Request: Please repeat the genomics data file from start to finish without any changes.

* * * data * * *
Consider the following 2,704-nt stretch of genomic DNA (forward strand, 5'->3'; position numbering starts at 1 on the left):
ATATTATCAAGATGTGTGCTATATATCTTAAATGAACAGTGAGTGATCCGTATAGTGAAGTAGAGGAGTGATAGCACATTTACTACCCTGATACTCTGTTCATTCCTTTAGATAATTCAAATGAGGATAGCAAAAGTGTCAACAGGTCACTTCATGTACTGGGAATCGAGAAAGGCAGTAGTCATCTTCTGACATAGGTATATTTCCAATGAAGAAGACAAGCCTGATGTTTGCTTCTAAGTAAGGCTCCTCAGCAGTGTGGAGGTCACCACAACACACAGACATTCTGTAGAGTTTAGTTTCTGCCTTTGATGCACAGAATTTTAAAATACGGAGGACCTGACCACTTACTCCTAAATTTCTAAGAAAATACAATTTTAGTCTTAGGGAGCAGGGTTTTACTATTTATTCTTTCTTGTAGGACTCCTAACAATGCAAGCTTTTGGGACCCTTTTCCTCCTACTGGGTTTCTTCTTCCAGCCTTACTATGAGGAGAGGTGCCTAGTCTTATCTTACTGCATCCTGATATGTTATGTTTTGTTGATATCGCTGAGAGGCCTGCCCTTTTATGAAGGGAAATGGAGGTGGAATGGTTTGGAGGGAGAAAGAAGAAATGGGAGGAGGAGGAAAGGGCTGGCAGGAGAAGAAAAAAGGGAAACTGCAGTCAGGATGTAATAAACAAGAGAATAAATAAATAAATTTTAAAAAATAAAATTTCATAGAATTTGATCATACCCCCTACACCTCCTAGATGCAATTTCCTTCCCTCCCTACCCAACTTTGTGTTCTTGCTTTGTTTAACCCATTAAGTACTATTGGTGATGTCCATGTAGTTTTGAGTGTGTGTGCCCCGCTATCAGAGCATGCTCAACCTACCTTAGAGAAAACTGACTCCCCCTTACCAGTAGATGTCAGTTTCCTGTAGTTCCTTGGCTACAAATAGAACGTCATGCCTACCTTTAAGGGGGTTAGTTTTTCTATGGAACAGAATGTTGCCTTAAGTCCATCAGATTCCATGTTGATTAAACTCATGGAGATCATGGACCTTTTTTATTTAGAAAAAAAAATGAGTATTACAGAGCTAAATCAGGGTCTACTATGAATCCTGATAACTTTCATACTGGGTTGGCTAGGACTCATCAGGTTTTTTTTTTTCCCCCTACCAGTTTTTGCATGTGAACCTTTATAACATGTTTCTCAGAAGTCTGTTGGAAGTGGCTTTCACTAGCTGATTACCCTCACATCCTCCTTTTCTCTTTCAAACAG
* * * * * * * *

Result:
Consider the following 2,704-nt stretch of genomic DNA (forward strand, 5'->3'; position numbering starts at 1 on the left):
ATATTATCAAGATGTGTGCTATATATCTTAAATGAACAGTGAGTGATCCGTATAGTGAAGTAGAGGAGTGATAGCACATTTACTACCCTGATACTCTGTTCATTCCTTTAGATAATTCAAATGAGGATAGCAAAAGTGTCAACAGGTCACTTCATGTACTGGGAATCGAGAAAGGCAGTAGTCATCTTCTGACATAGGTATATTTCCAATGAAGAAGACAAGCCTGATGTTTGCTTCTAAGTAAGGCTCCTCAGCAGTGTGGAGGTCACCACAACACACAGACATTCTGTAGAGTTTAGTTTCTGCCTTTGATGCACAGAATTTTAAAATACGGAGGACCTGACCACTTACTCCTAAATTTCTAAGAAAATACAATTTTAGTCTTAGGGAGCAGGGTTTTACTATTTATTCTTTCTTGTAGGACTCCTAACAATGCAAGCTTTTGGGACCCTTTTCCTCCTACTGGGTTTCTTCTTCCAGCCTTACTATGAGGAGAGGTGCCTAGTCTTATCTTACTGCATCCTGATATGTTATGTTTTGTTGATATCGCTGAGAGGCCTGCCCTTTTATGAAGGGAAATGGAGGTGGAATGGTTTGGAGGGAGAAAGAAGAAATGGGAGGAGGAGGAAAGGGCTGGCAGGAGAAGAAAAAAGGGAAACTGCAGTCAGGATGTAATAAACAAGAGAATAAATAAATAAATTTTAAAAAATAAAATTTCATAGAATTTGATCATACCCCCTACACCTCCTAGATGCAATTTCCTTCCCTCCCTACCCAACTTTGTGTTCTTGCTTTGTTTAACCCATTAAGTACTATTGGTGATGTCCATGTAGTTTTGAGTGTGTGTGCCCCGCTATCAGAGCATGCTCAACCTACCTTAGAGAAAACTGACTCCCCCTTACCAGTAGATGTCAGTTTCCTGTAGTTCCTTGGCTACAAATAGAACGTCATGCCTACCTTTAAGGGGGTTAGTTTTTCTATGGAACAGAATGTTGCCTTAAGTCCATCAGATTCCATGTTGATTAAACTCATGGAGATCATGGACCTTTTTTATTTAGAAAAAAAAATGAGTATTACAGAGCTAAATCAGGGTCTACTATGAATCCTGATAACTTTCATACTGGGTTGGCTAGGACTCATCAGGTTTTTTTTTTTCCCCCTACCAGTTTTTGCATGTGAACCTTTATAACATGTTTCTCAGAAGTCTGTTGGAAGTGGCTTTCACTAGCTGATTACCCTCACATCCTCCTTTTCTCTTTCAAACAG